Regulatory scrutiny of the derivatives market has been taken to a new level by the recent decision to proceed with criminal charges against a futures trader for market manipulation.
The case involves New Jersey-based Panther Energy Trading sole owner Michael Coscia who was fined a total of $4.5 million by US and UK regulators in 2013 for manipulating the commodities markets. The firm used a computer algorithm to place and quickly cancel bids and offers in futures contracts for commodities including oil, metals, interest rates and foreign currencies, a technique known as spoofing.
The Dodd-Frank Act has given regulators new powers to pursue enforcement against such practices. It stipulates that all orders must be entered for the purpose of executing bona fide transactions and if it can be proved that the intent was otherwise this could be considered not only a regulatory violation but also a crime.
Following his 2013 fines, Coscia was last year charged under a federal statute tied to Dodd-Frank by the Department of Justice with six counts of spoofing in the first such case of its kind. His recent bid to have the charges dismissed on the basis that they were unconstitutionally vague was thrown out in mid-April and the case could now go to court.
The outcome of the prosecution has important compliance implications for the derivatives market. A criminal prosecution for spoofing can carry a maximum sentence of 10 years imprisonment and a $1 million fine. Commodities fraud can carry a sentence of 25 years imprisonment.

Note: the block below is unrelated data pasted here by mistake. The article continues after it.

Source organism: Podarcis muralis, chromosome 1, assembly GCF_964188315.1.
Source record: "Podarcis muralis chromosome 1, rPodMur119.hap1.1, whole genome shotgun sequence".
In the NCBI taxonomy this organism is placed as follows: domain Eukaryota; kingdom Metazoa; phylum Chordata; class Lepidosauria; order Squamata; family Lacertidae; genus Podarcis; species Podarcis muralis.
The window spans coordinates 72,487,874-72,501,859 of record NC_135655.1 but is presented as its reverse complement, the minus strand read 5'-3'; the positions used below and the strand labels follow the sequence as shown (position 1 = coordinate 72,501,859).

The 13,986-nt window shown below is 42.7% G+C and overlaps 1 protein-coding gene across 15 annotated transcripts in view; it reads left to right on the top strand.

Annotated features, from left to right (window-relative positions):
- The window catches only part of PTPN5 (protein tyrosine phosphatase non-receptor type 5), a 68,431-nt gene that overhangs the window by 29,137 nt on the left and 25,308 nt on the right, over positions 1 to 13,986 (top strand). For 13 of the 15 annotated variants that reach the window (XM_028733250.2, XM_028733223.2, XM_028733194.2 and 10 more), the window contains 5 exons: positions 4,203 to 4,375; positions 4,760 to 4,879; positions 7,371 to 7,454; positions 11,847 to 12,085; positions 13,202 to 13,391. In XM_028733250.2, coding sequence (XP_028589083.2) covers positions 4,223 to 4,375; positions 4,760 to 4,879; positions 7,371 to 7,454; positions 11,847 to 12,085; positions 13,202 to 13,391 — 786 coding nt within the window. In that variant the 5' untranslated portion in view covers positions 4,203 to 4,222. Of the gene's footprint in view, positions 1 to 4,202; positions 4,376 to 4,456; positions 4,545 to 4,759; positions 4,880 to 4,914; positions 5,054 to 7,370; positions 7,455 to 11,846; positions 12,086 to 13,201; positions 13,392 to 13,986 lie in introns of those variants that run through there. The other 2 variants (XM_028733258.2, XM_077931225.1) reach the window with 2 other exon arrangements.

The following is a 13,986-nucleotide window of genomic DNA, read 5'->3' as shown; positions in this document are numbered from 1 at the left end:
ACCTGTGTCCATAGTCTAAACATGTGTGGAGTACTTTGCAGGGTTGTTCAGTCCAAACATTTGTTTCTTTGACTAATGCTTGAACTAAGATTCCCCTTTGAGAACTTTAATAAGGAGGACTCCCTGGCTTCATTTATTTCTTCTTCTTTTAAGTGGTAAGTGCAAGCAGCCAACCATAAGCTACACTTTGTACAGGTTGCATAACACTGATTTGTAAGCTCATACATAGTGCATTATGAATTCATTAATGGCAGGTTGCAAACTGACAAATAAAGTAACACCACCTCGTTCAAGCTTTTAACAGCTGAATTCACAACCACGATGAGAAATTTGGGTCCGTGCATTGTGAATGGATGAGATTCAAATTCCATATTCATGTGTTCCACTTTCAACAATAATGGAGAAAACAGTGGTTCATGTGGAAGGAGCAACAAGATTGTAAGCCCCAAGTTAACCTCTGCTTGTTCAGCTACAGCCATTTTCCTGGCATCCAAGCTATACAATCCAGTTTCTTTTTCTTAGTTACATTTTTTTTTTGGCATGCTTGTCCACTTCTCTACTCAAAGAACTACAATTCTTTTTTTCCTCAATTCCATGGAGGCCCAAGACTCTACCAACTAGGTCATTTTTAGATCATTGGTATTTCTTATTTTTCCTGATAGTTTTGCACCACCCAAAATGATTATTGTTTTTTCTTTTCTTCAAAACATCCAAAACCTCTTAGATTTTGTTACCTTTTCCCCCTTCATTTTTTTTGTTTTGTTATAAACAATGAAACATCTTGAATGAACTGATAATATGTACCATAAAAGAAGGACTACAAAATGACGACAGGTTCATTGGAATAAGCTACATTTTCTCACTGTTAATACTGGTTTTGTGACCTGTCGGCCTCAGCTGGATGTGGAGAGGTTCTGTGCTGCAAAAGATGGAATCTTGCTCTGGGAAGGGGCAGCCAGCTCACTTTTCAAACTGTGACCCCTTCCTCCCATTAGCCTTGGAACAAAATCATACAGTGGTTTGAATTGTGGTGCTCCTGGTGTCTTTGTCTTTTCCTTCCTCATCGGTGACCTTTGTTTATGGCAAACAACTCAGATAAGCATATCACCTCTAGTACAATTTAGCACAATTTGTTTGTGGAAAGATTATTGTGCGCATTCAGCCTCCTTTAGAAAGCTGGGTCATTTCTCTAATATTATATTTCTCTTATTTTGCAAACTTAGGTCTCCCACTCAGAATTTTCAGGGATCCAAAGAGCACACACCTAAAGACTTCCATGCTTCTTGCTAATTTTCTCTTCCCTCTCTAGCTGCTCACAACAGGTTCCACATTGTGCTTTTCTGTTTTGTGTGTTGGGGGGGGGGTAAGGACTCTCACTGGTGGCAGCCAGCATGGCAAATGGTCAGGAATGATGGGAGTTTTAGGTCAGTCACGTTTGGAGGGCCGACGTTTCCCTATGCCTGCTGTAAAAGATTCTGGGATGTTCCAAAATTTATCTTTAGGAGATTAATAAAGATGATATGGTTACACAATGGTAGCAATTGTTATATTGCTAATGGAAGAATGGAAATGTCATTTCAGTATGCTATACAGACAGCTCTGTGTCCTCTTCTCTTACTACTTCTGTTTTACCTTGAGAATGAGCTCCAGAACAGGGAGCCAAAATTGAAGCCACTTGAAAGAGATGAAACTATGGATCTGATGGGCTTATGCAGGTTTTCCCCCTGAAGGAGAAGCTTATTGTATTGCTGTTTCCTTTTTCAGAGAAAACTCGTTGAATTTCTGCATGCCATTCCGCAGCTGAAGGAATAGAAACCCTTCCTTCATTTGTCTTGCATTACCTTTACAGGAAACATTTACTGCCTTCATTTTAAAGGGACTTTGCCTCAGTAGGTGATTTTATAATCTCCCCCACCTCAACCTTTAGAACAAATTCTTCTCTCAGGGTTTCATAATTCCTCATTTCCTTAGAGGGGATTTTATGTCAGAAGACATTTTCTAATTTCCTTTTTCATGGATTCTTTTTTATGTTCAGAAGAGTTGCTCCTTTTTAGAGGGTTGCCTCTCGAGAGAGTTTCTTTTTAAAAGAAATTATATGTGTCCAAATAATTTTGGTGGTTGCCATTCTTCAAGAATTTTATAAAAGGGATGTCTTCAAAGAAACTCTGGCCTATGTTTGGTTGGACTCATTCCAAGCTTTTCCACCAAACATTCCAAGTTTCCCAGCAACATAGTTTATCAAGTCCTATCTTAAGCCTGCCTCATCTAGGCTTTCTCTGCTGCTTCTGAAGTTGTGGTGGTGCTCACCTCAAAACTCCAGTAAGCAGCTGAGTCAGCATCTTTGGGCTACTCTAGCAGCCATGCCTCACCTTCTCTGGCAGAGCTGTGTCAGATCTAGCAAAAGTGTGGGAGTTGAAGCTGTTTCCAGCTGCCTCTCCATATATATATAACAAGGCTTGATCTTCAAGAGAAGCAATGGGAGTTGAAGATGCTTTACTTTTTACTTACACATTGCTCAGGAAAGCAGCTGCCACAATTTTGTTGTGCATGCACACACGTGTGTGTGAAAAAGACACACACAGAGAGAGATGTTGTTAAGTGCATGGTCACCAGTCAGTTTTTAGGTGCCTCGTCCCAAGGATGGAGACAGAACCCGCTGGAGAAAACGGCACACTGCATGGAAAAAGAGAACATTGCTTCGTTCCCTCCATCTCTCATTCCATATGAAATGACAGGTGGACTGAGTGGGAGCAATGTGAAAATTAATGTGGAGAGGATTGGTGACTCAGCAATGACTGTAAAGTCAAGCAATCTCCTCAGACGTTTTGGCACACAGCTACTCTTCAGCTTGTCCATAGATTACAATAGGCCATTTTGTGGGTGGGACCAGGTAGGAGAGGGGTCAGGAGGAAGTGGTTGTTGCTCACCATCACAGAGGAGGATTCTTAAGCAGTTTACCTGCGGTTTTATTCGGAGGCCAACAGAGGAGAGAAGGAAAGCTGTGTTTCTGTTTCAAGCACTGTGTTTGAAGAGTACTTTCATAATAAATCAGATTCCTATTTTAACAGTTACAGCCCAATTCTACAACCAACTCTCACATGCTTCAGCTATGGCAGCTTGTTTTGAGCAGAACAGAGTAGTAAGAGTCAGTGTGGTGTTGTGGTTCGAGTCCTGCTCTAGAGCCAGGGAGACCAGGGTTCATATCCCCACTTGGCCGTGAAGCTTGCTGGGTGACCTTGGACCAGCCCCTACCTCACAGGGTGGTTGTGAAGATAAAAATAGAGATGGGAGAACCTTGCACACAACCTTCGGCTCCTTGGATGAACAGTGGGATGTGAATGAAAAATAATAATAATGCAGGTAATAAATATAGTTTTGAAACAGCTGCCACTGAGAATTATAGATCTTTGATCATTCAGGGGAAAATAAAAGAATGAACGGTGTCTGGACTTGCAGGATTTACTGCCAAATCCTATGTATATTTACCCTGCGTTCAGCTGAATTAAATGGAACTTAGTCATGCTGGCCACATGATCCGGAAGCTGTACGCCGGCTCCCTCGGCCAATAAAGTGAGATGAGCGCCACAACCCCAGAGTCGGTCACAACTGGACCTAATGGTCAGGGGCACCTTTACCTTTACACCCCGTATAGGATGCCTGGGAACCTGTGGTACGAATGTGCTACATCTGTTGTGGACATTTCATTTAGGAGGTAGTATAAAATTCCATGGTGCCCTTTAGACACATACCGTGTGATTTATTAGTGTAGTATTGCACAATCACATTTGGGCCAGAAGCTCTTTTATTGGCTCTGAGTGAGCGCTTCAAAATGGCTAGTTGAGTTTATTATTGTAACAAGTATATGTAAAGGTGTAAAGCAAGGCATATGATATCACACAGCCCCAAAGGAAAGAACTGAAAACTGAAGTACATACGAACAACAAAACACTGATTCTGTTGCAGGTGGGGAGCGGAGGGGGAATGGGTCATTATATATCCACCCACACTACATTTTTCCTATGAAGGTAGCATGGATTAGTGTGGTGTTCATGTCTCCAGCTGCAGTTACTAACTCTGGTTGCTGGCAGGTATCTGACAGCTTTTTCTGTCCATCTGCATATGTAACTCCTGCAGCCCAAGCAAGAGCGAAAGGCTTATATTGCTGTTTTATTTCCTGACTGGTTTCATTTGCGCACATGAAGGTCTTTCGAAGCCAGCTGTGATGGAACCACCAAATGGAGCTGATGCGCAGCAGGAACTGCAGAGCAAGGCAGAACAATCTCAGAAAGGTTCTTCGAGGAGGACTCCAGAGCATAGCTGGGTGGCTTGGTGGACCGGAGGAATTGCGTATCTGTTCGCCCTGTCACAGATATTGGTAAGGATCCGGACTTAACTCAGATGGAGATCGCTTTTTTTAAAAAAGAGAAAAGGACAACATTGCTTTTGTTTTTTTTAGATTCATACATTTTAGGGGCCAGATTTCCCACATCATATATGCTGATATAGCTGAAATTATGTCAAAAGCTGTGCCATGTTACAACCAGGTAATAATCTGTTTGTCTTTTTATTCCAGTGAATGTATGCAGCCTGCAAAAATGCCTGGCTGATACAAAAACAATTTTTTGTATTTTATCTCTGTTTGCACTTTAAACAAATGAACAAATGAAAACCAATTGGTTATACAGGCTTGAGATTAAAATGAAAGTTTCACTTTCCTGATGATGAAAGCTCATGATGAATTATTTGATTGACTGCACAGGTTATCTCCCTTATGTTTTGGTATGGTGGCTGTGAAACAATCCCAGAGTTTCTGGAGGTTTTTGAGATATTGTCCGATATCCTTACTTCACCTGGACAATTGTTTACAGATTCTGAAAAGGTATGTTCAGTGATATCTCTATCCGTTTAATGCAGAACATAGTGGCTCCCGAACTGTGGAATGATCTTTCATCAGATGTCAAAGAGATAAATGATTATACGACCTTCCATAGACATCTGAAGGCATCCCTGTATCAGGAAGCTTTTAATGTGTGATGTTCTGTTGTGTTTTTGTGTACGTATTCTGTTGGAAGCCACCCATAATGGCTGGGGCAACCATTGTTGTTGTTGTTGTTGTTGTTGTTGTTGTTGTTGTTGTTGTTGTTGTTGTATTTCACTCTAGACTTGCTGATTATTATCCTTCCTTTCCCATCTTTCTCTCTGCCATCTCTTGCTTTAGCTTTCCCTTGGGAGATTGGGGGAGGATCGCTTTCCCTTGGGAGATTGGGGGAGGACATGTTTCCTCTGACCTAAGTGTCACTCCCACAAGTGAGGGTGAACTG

This should be of serious concern to all firms that trade derivatives with any frequency. The CFTC has tried to bring cases against individuals for spoofing in the past, but the new powers it has been given under Dodd-Frank mean that if this prosecution is successful more could follow.
Asset managers that trade derivatives frequently need to take steps to protect themselves. It can be very difficult to determine the boundaries of what is violative spoofing and what is not, but it will be up to traders themselves to establish the legitimacy of trade cancellations.
Trading in futures and stock options necessarily involves a high level of cancellation, so the burning question is the level at which the suspicion of the regulators will become aroused.
One expert suggests to Euromoney an exact number is far from clear, but a fill rate in the single digits over a few weeks – or even a few days – could be enough to trigger an investigation. Establishing whether trades are exposed to the market for long enough to allow for a real chance of execution will be key.
Coscia’s case is a stark illustration of how far regulatory attitudes to market manipulation have changed: following the initial 2013 fines he was banned from trading for one year. Now he could be facing a decade in jail.